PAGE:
Understanding and meeting your fiduciary obligations is a requirement for ERISA plans and is recognized as a best practice for non-ERISA plans. And, all plans must comply with IRS regulations. Whether working on your own or with the support of an advisor, TIAA offers a suite of services that can assist you in managing ever-increasing regulatory demands — allowing you to stay focused on maintaining a competitive plan that helps your participants plan for their financial well-being.
Overview of Your Obligations
An administrator of an ERISA retirement savings plan is generally considered to be a fiduciary with regard to that plan. Fiduciary responsibilities are enforced by the Department of Labor (DOL) and require you to meet certain standards, including that you:
- Perform your obligations solely in the interests of plan participants and beneficiaries.
- Act in accordance with the terms of the Plan Document at all times.
- Diversify plan investments to help minimize the risk of large investment losses.
- Exercise prudence in selecting and monitoring service providers for the plan.
- Act with the care, skill, prudence and diligence that a prudent person in a similar capacity would use under like circumstances.
While not every plan must follow ERISA guidelines, all plans must comply with IRS regulations. Among the key compliance areas addressed are:
- Plan documentation — Final IRS 403(b) regulations extended the written plan requirement to all 403(b) plans, not just those plans subject to ERISA.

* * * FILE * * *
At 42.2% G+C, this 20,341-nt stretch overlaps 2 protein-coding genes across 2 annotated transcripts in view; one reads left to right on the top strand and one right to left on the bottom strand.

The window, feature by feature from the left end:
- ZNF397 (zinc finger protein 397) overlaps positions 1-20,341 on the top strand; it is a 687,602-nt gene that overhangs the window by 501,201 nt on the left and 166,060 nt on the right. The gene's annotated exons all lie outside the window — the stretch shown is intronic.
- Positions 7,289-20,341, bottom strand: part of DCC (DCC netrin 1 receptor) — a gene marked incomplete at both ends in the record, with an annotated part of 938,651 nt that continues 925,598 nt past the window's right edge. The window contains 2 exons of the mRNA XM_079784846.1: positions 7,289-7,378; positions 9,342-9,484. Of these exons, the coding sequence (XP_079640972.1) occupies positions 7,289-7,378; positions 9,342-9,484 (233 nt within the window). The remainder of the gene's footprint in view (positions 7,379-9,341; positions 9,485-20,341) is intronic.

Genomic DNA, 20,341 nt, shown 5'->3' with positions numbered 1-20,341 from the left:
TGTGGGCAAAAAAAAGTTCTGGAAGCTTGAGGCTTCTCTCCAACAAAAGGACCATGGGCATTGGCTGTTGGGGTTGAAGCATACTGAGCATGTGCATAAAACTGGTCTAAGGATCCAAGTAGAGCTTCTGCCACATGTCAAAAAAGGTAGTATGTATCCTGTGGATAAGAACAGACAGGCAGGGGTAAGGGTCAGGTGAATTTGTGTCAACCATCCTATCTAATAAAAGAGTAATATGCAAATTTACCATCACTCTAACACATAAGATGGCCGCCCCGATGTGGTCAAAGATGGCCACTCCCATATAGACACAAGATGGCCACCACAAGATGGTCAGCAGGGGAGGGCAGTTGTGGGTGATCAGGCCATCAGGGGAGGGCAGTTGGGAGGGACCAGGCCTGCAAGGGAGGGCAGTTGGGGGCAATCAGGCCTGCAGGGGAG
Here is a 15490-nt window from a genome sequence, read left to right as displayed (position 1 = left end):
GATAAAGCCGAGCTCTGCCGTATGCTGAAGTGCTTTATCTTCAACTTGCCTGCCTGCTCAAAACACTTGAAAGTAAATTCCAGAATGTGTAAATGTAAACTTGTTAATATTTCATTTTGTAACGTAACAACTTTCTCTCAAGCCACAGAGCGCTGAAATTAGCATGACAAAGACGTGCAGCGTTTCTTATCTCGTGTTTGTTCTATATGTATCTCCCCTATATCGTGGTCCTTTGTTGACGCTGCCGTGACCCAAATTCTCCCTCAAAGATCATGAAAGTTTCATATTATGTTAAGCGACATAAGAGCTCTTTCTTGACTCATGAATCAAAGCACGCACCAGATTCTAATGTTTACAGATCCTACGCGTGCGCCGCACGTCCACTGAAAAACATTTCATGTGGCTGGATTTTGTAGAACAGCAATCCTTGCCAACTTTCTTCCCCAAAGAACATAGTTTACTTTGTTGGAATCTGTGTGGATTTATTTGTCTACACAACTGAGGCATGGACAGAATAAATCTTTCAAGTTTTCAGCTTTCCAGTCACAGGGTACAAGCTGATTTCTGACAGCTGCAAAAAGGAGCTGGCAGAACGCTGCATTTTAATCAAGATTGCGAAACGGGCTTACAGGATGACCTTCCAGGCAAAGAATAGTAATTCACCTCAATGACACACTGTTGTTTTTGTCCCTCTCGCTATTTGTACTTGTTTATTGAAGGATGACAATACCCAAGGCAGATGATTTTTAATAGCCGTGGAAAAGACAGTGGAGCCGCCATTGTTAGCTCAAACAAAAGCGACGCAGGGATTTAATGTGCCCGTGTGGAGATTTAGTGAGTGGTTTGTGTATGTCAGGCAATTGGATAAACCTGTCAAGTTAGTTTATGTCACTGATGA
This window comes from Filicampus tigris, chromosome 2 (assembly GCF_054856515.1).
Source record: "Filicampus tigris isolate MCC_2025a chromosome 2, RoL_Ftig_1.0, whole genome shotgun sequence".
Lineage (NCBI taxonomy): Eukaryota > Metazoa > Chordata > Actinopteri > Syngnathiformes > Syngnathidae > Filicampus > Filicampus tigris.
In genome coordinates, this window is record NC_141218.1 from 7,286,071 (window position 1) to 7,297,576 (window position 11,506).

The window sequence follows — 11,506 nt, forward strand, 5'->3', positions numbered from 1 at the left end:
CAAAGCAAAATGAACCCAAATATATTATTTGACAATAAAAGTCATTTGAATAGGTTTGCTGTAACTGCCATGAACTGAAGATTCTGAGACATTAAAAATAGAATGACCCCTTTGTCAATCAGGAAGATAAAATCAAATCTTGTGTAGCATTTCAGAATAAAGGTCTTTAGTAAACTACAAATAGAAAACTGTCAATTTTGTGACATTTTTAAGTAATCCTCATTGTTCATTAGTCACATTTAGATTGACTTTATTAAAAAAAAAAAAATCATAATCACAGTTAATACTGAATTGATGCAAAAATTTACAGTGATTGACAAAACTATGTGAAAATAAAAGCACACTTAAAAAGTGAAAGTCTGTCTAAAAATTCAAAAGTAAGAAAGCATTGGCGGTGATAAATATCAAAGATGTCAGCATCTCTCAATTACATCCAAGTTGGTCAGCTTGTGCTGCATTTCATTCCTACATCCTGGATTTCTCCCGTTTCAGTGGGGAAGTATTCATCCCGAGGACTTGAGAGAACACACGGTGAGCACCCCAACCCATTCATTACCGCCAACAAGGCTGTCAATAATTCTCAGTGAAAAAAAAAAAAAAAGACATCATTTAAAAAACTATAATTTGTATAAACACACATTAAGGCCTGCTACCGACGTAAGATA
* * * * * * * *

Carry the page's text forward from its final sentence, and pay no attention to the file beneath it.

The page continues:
- Operations — 403(b) plans must satisfy statutory universal availability (for salary deferral contributions) and nondiscrimination requirements (unless governmental or certain church plans), including control group rules.
- Transactions — Participant-directed asset transfers are generally limited to authorized fund providers that share information with the plan sponsor.
- Financial reporting — ERISA 403(b) plans are now subject to the same Form 5500 (Annual Return/Report of Employee Benefit Plan) filing requirements as 401(a), 401(k) plans and private-sector defined benefit plans. In addition, large 403(b) plans — those with 100 or more eligible participants at the beginning of the plan year — are generally required to have their financial statements audited by an independent auditor beginning with the 2009 plan year.
TIAA can help you understand and manage these obligations.
Plan Document Service
Specimen 403(b) and 457(b), and Prototype 401(a)/401(k) plan documents and supporting materials, with compliant provisions and ongoing updates. More…
Help with sample investment policy statements, sample investment menus and ongoing performance monitoring. More…
Compliance Monitoring Services
A variety of tools and guidance to help you meet plan compliance requirements in such areas as loan and hardship withdrawals, contribution limits and nondiscrimination. More…
Financial Reporting & Plan Audit Services
Support for Form 5500 preparation and plan audits, including an online instructional/reporting package. More…
Service & Fee Disclosure Support
Assistance in understanding your responsibilities and simplifying compliance. More…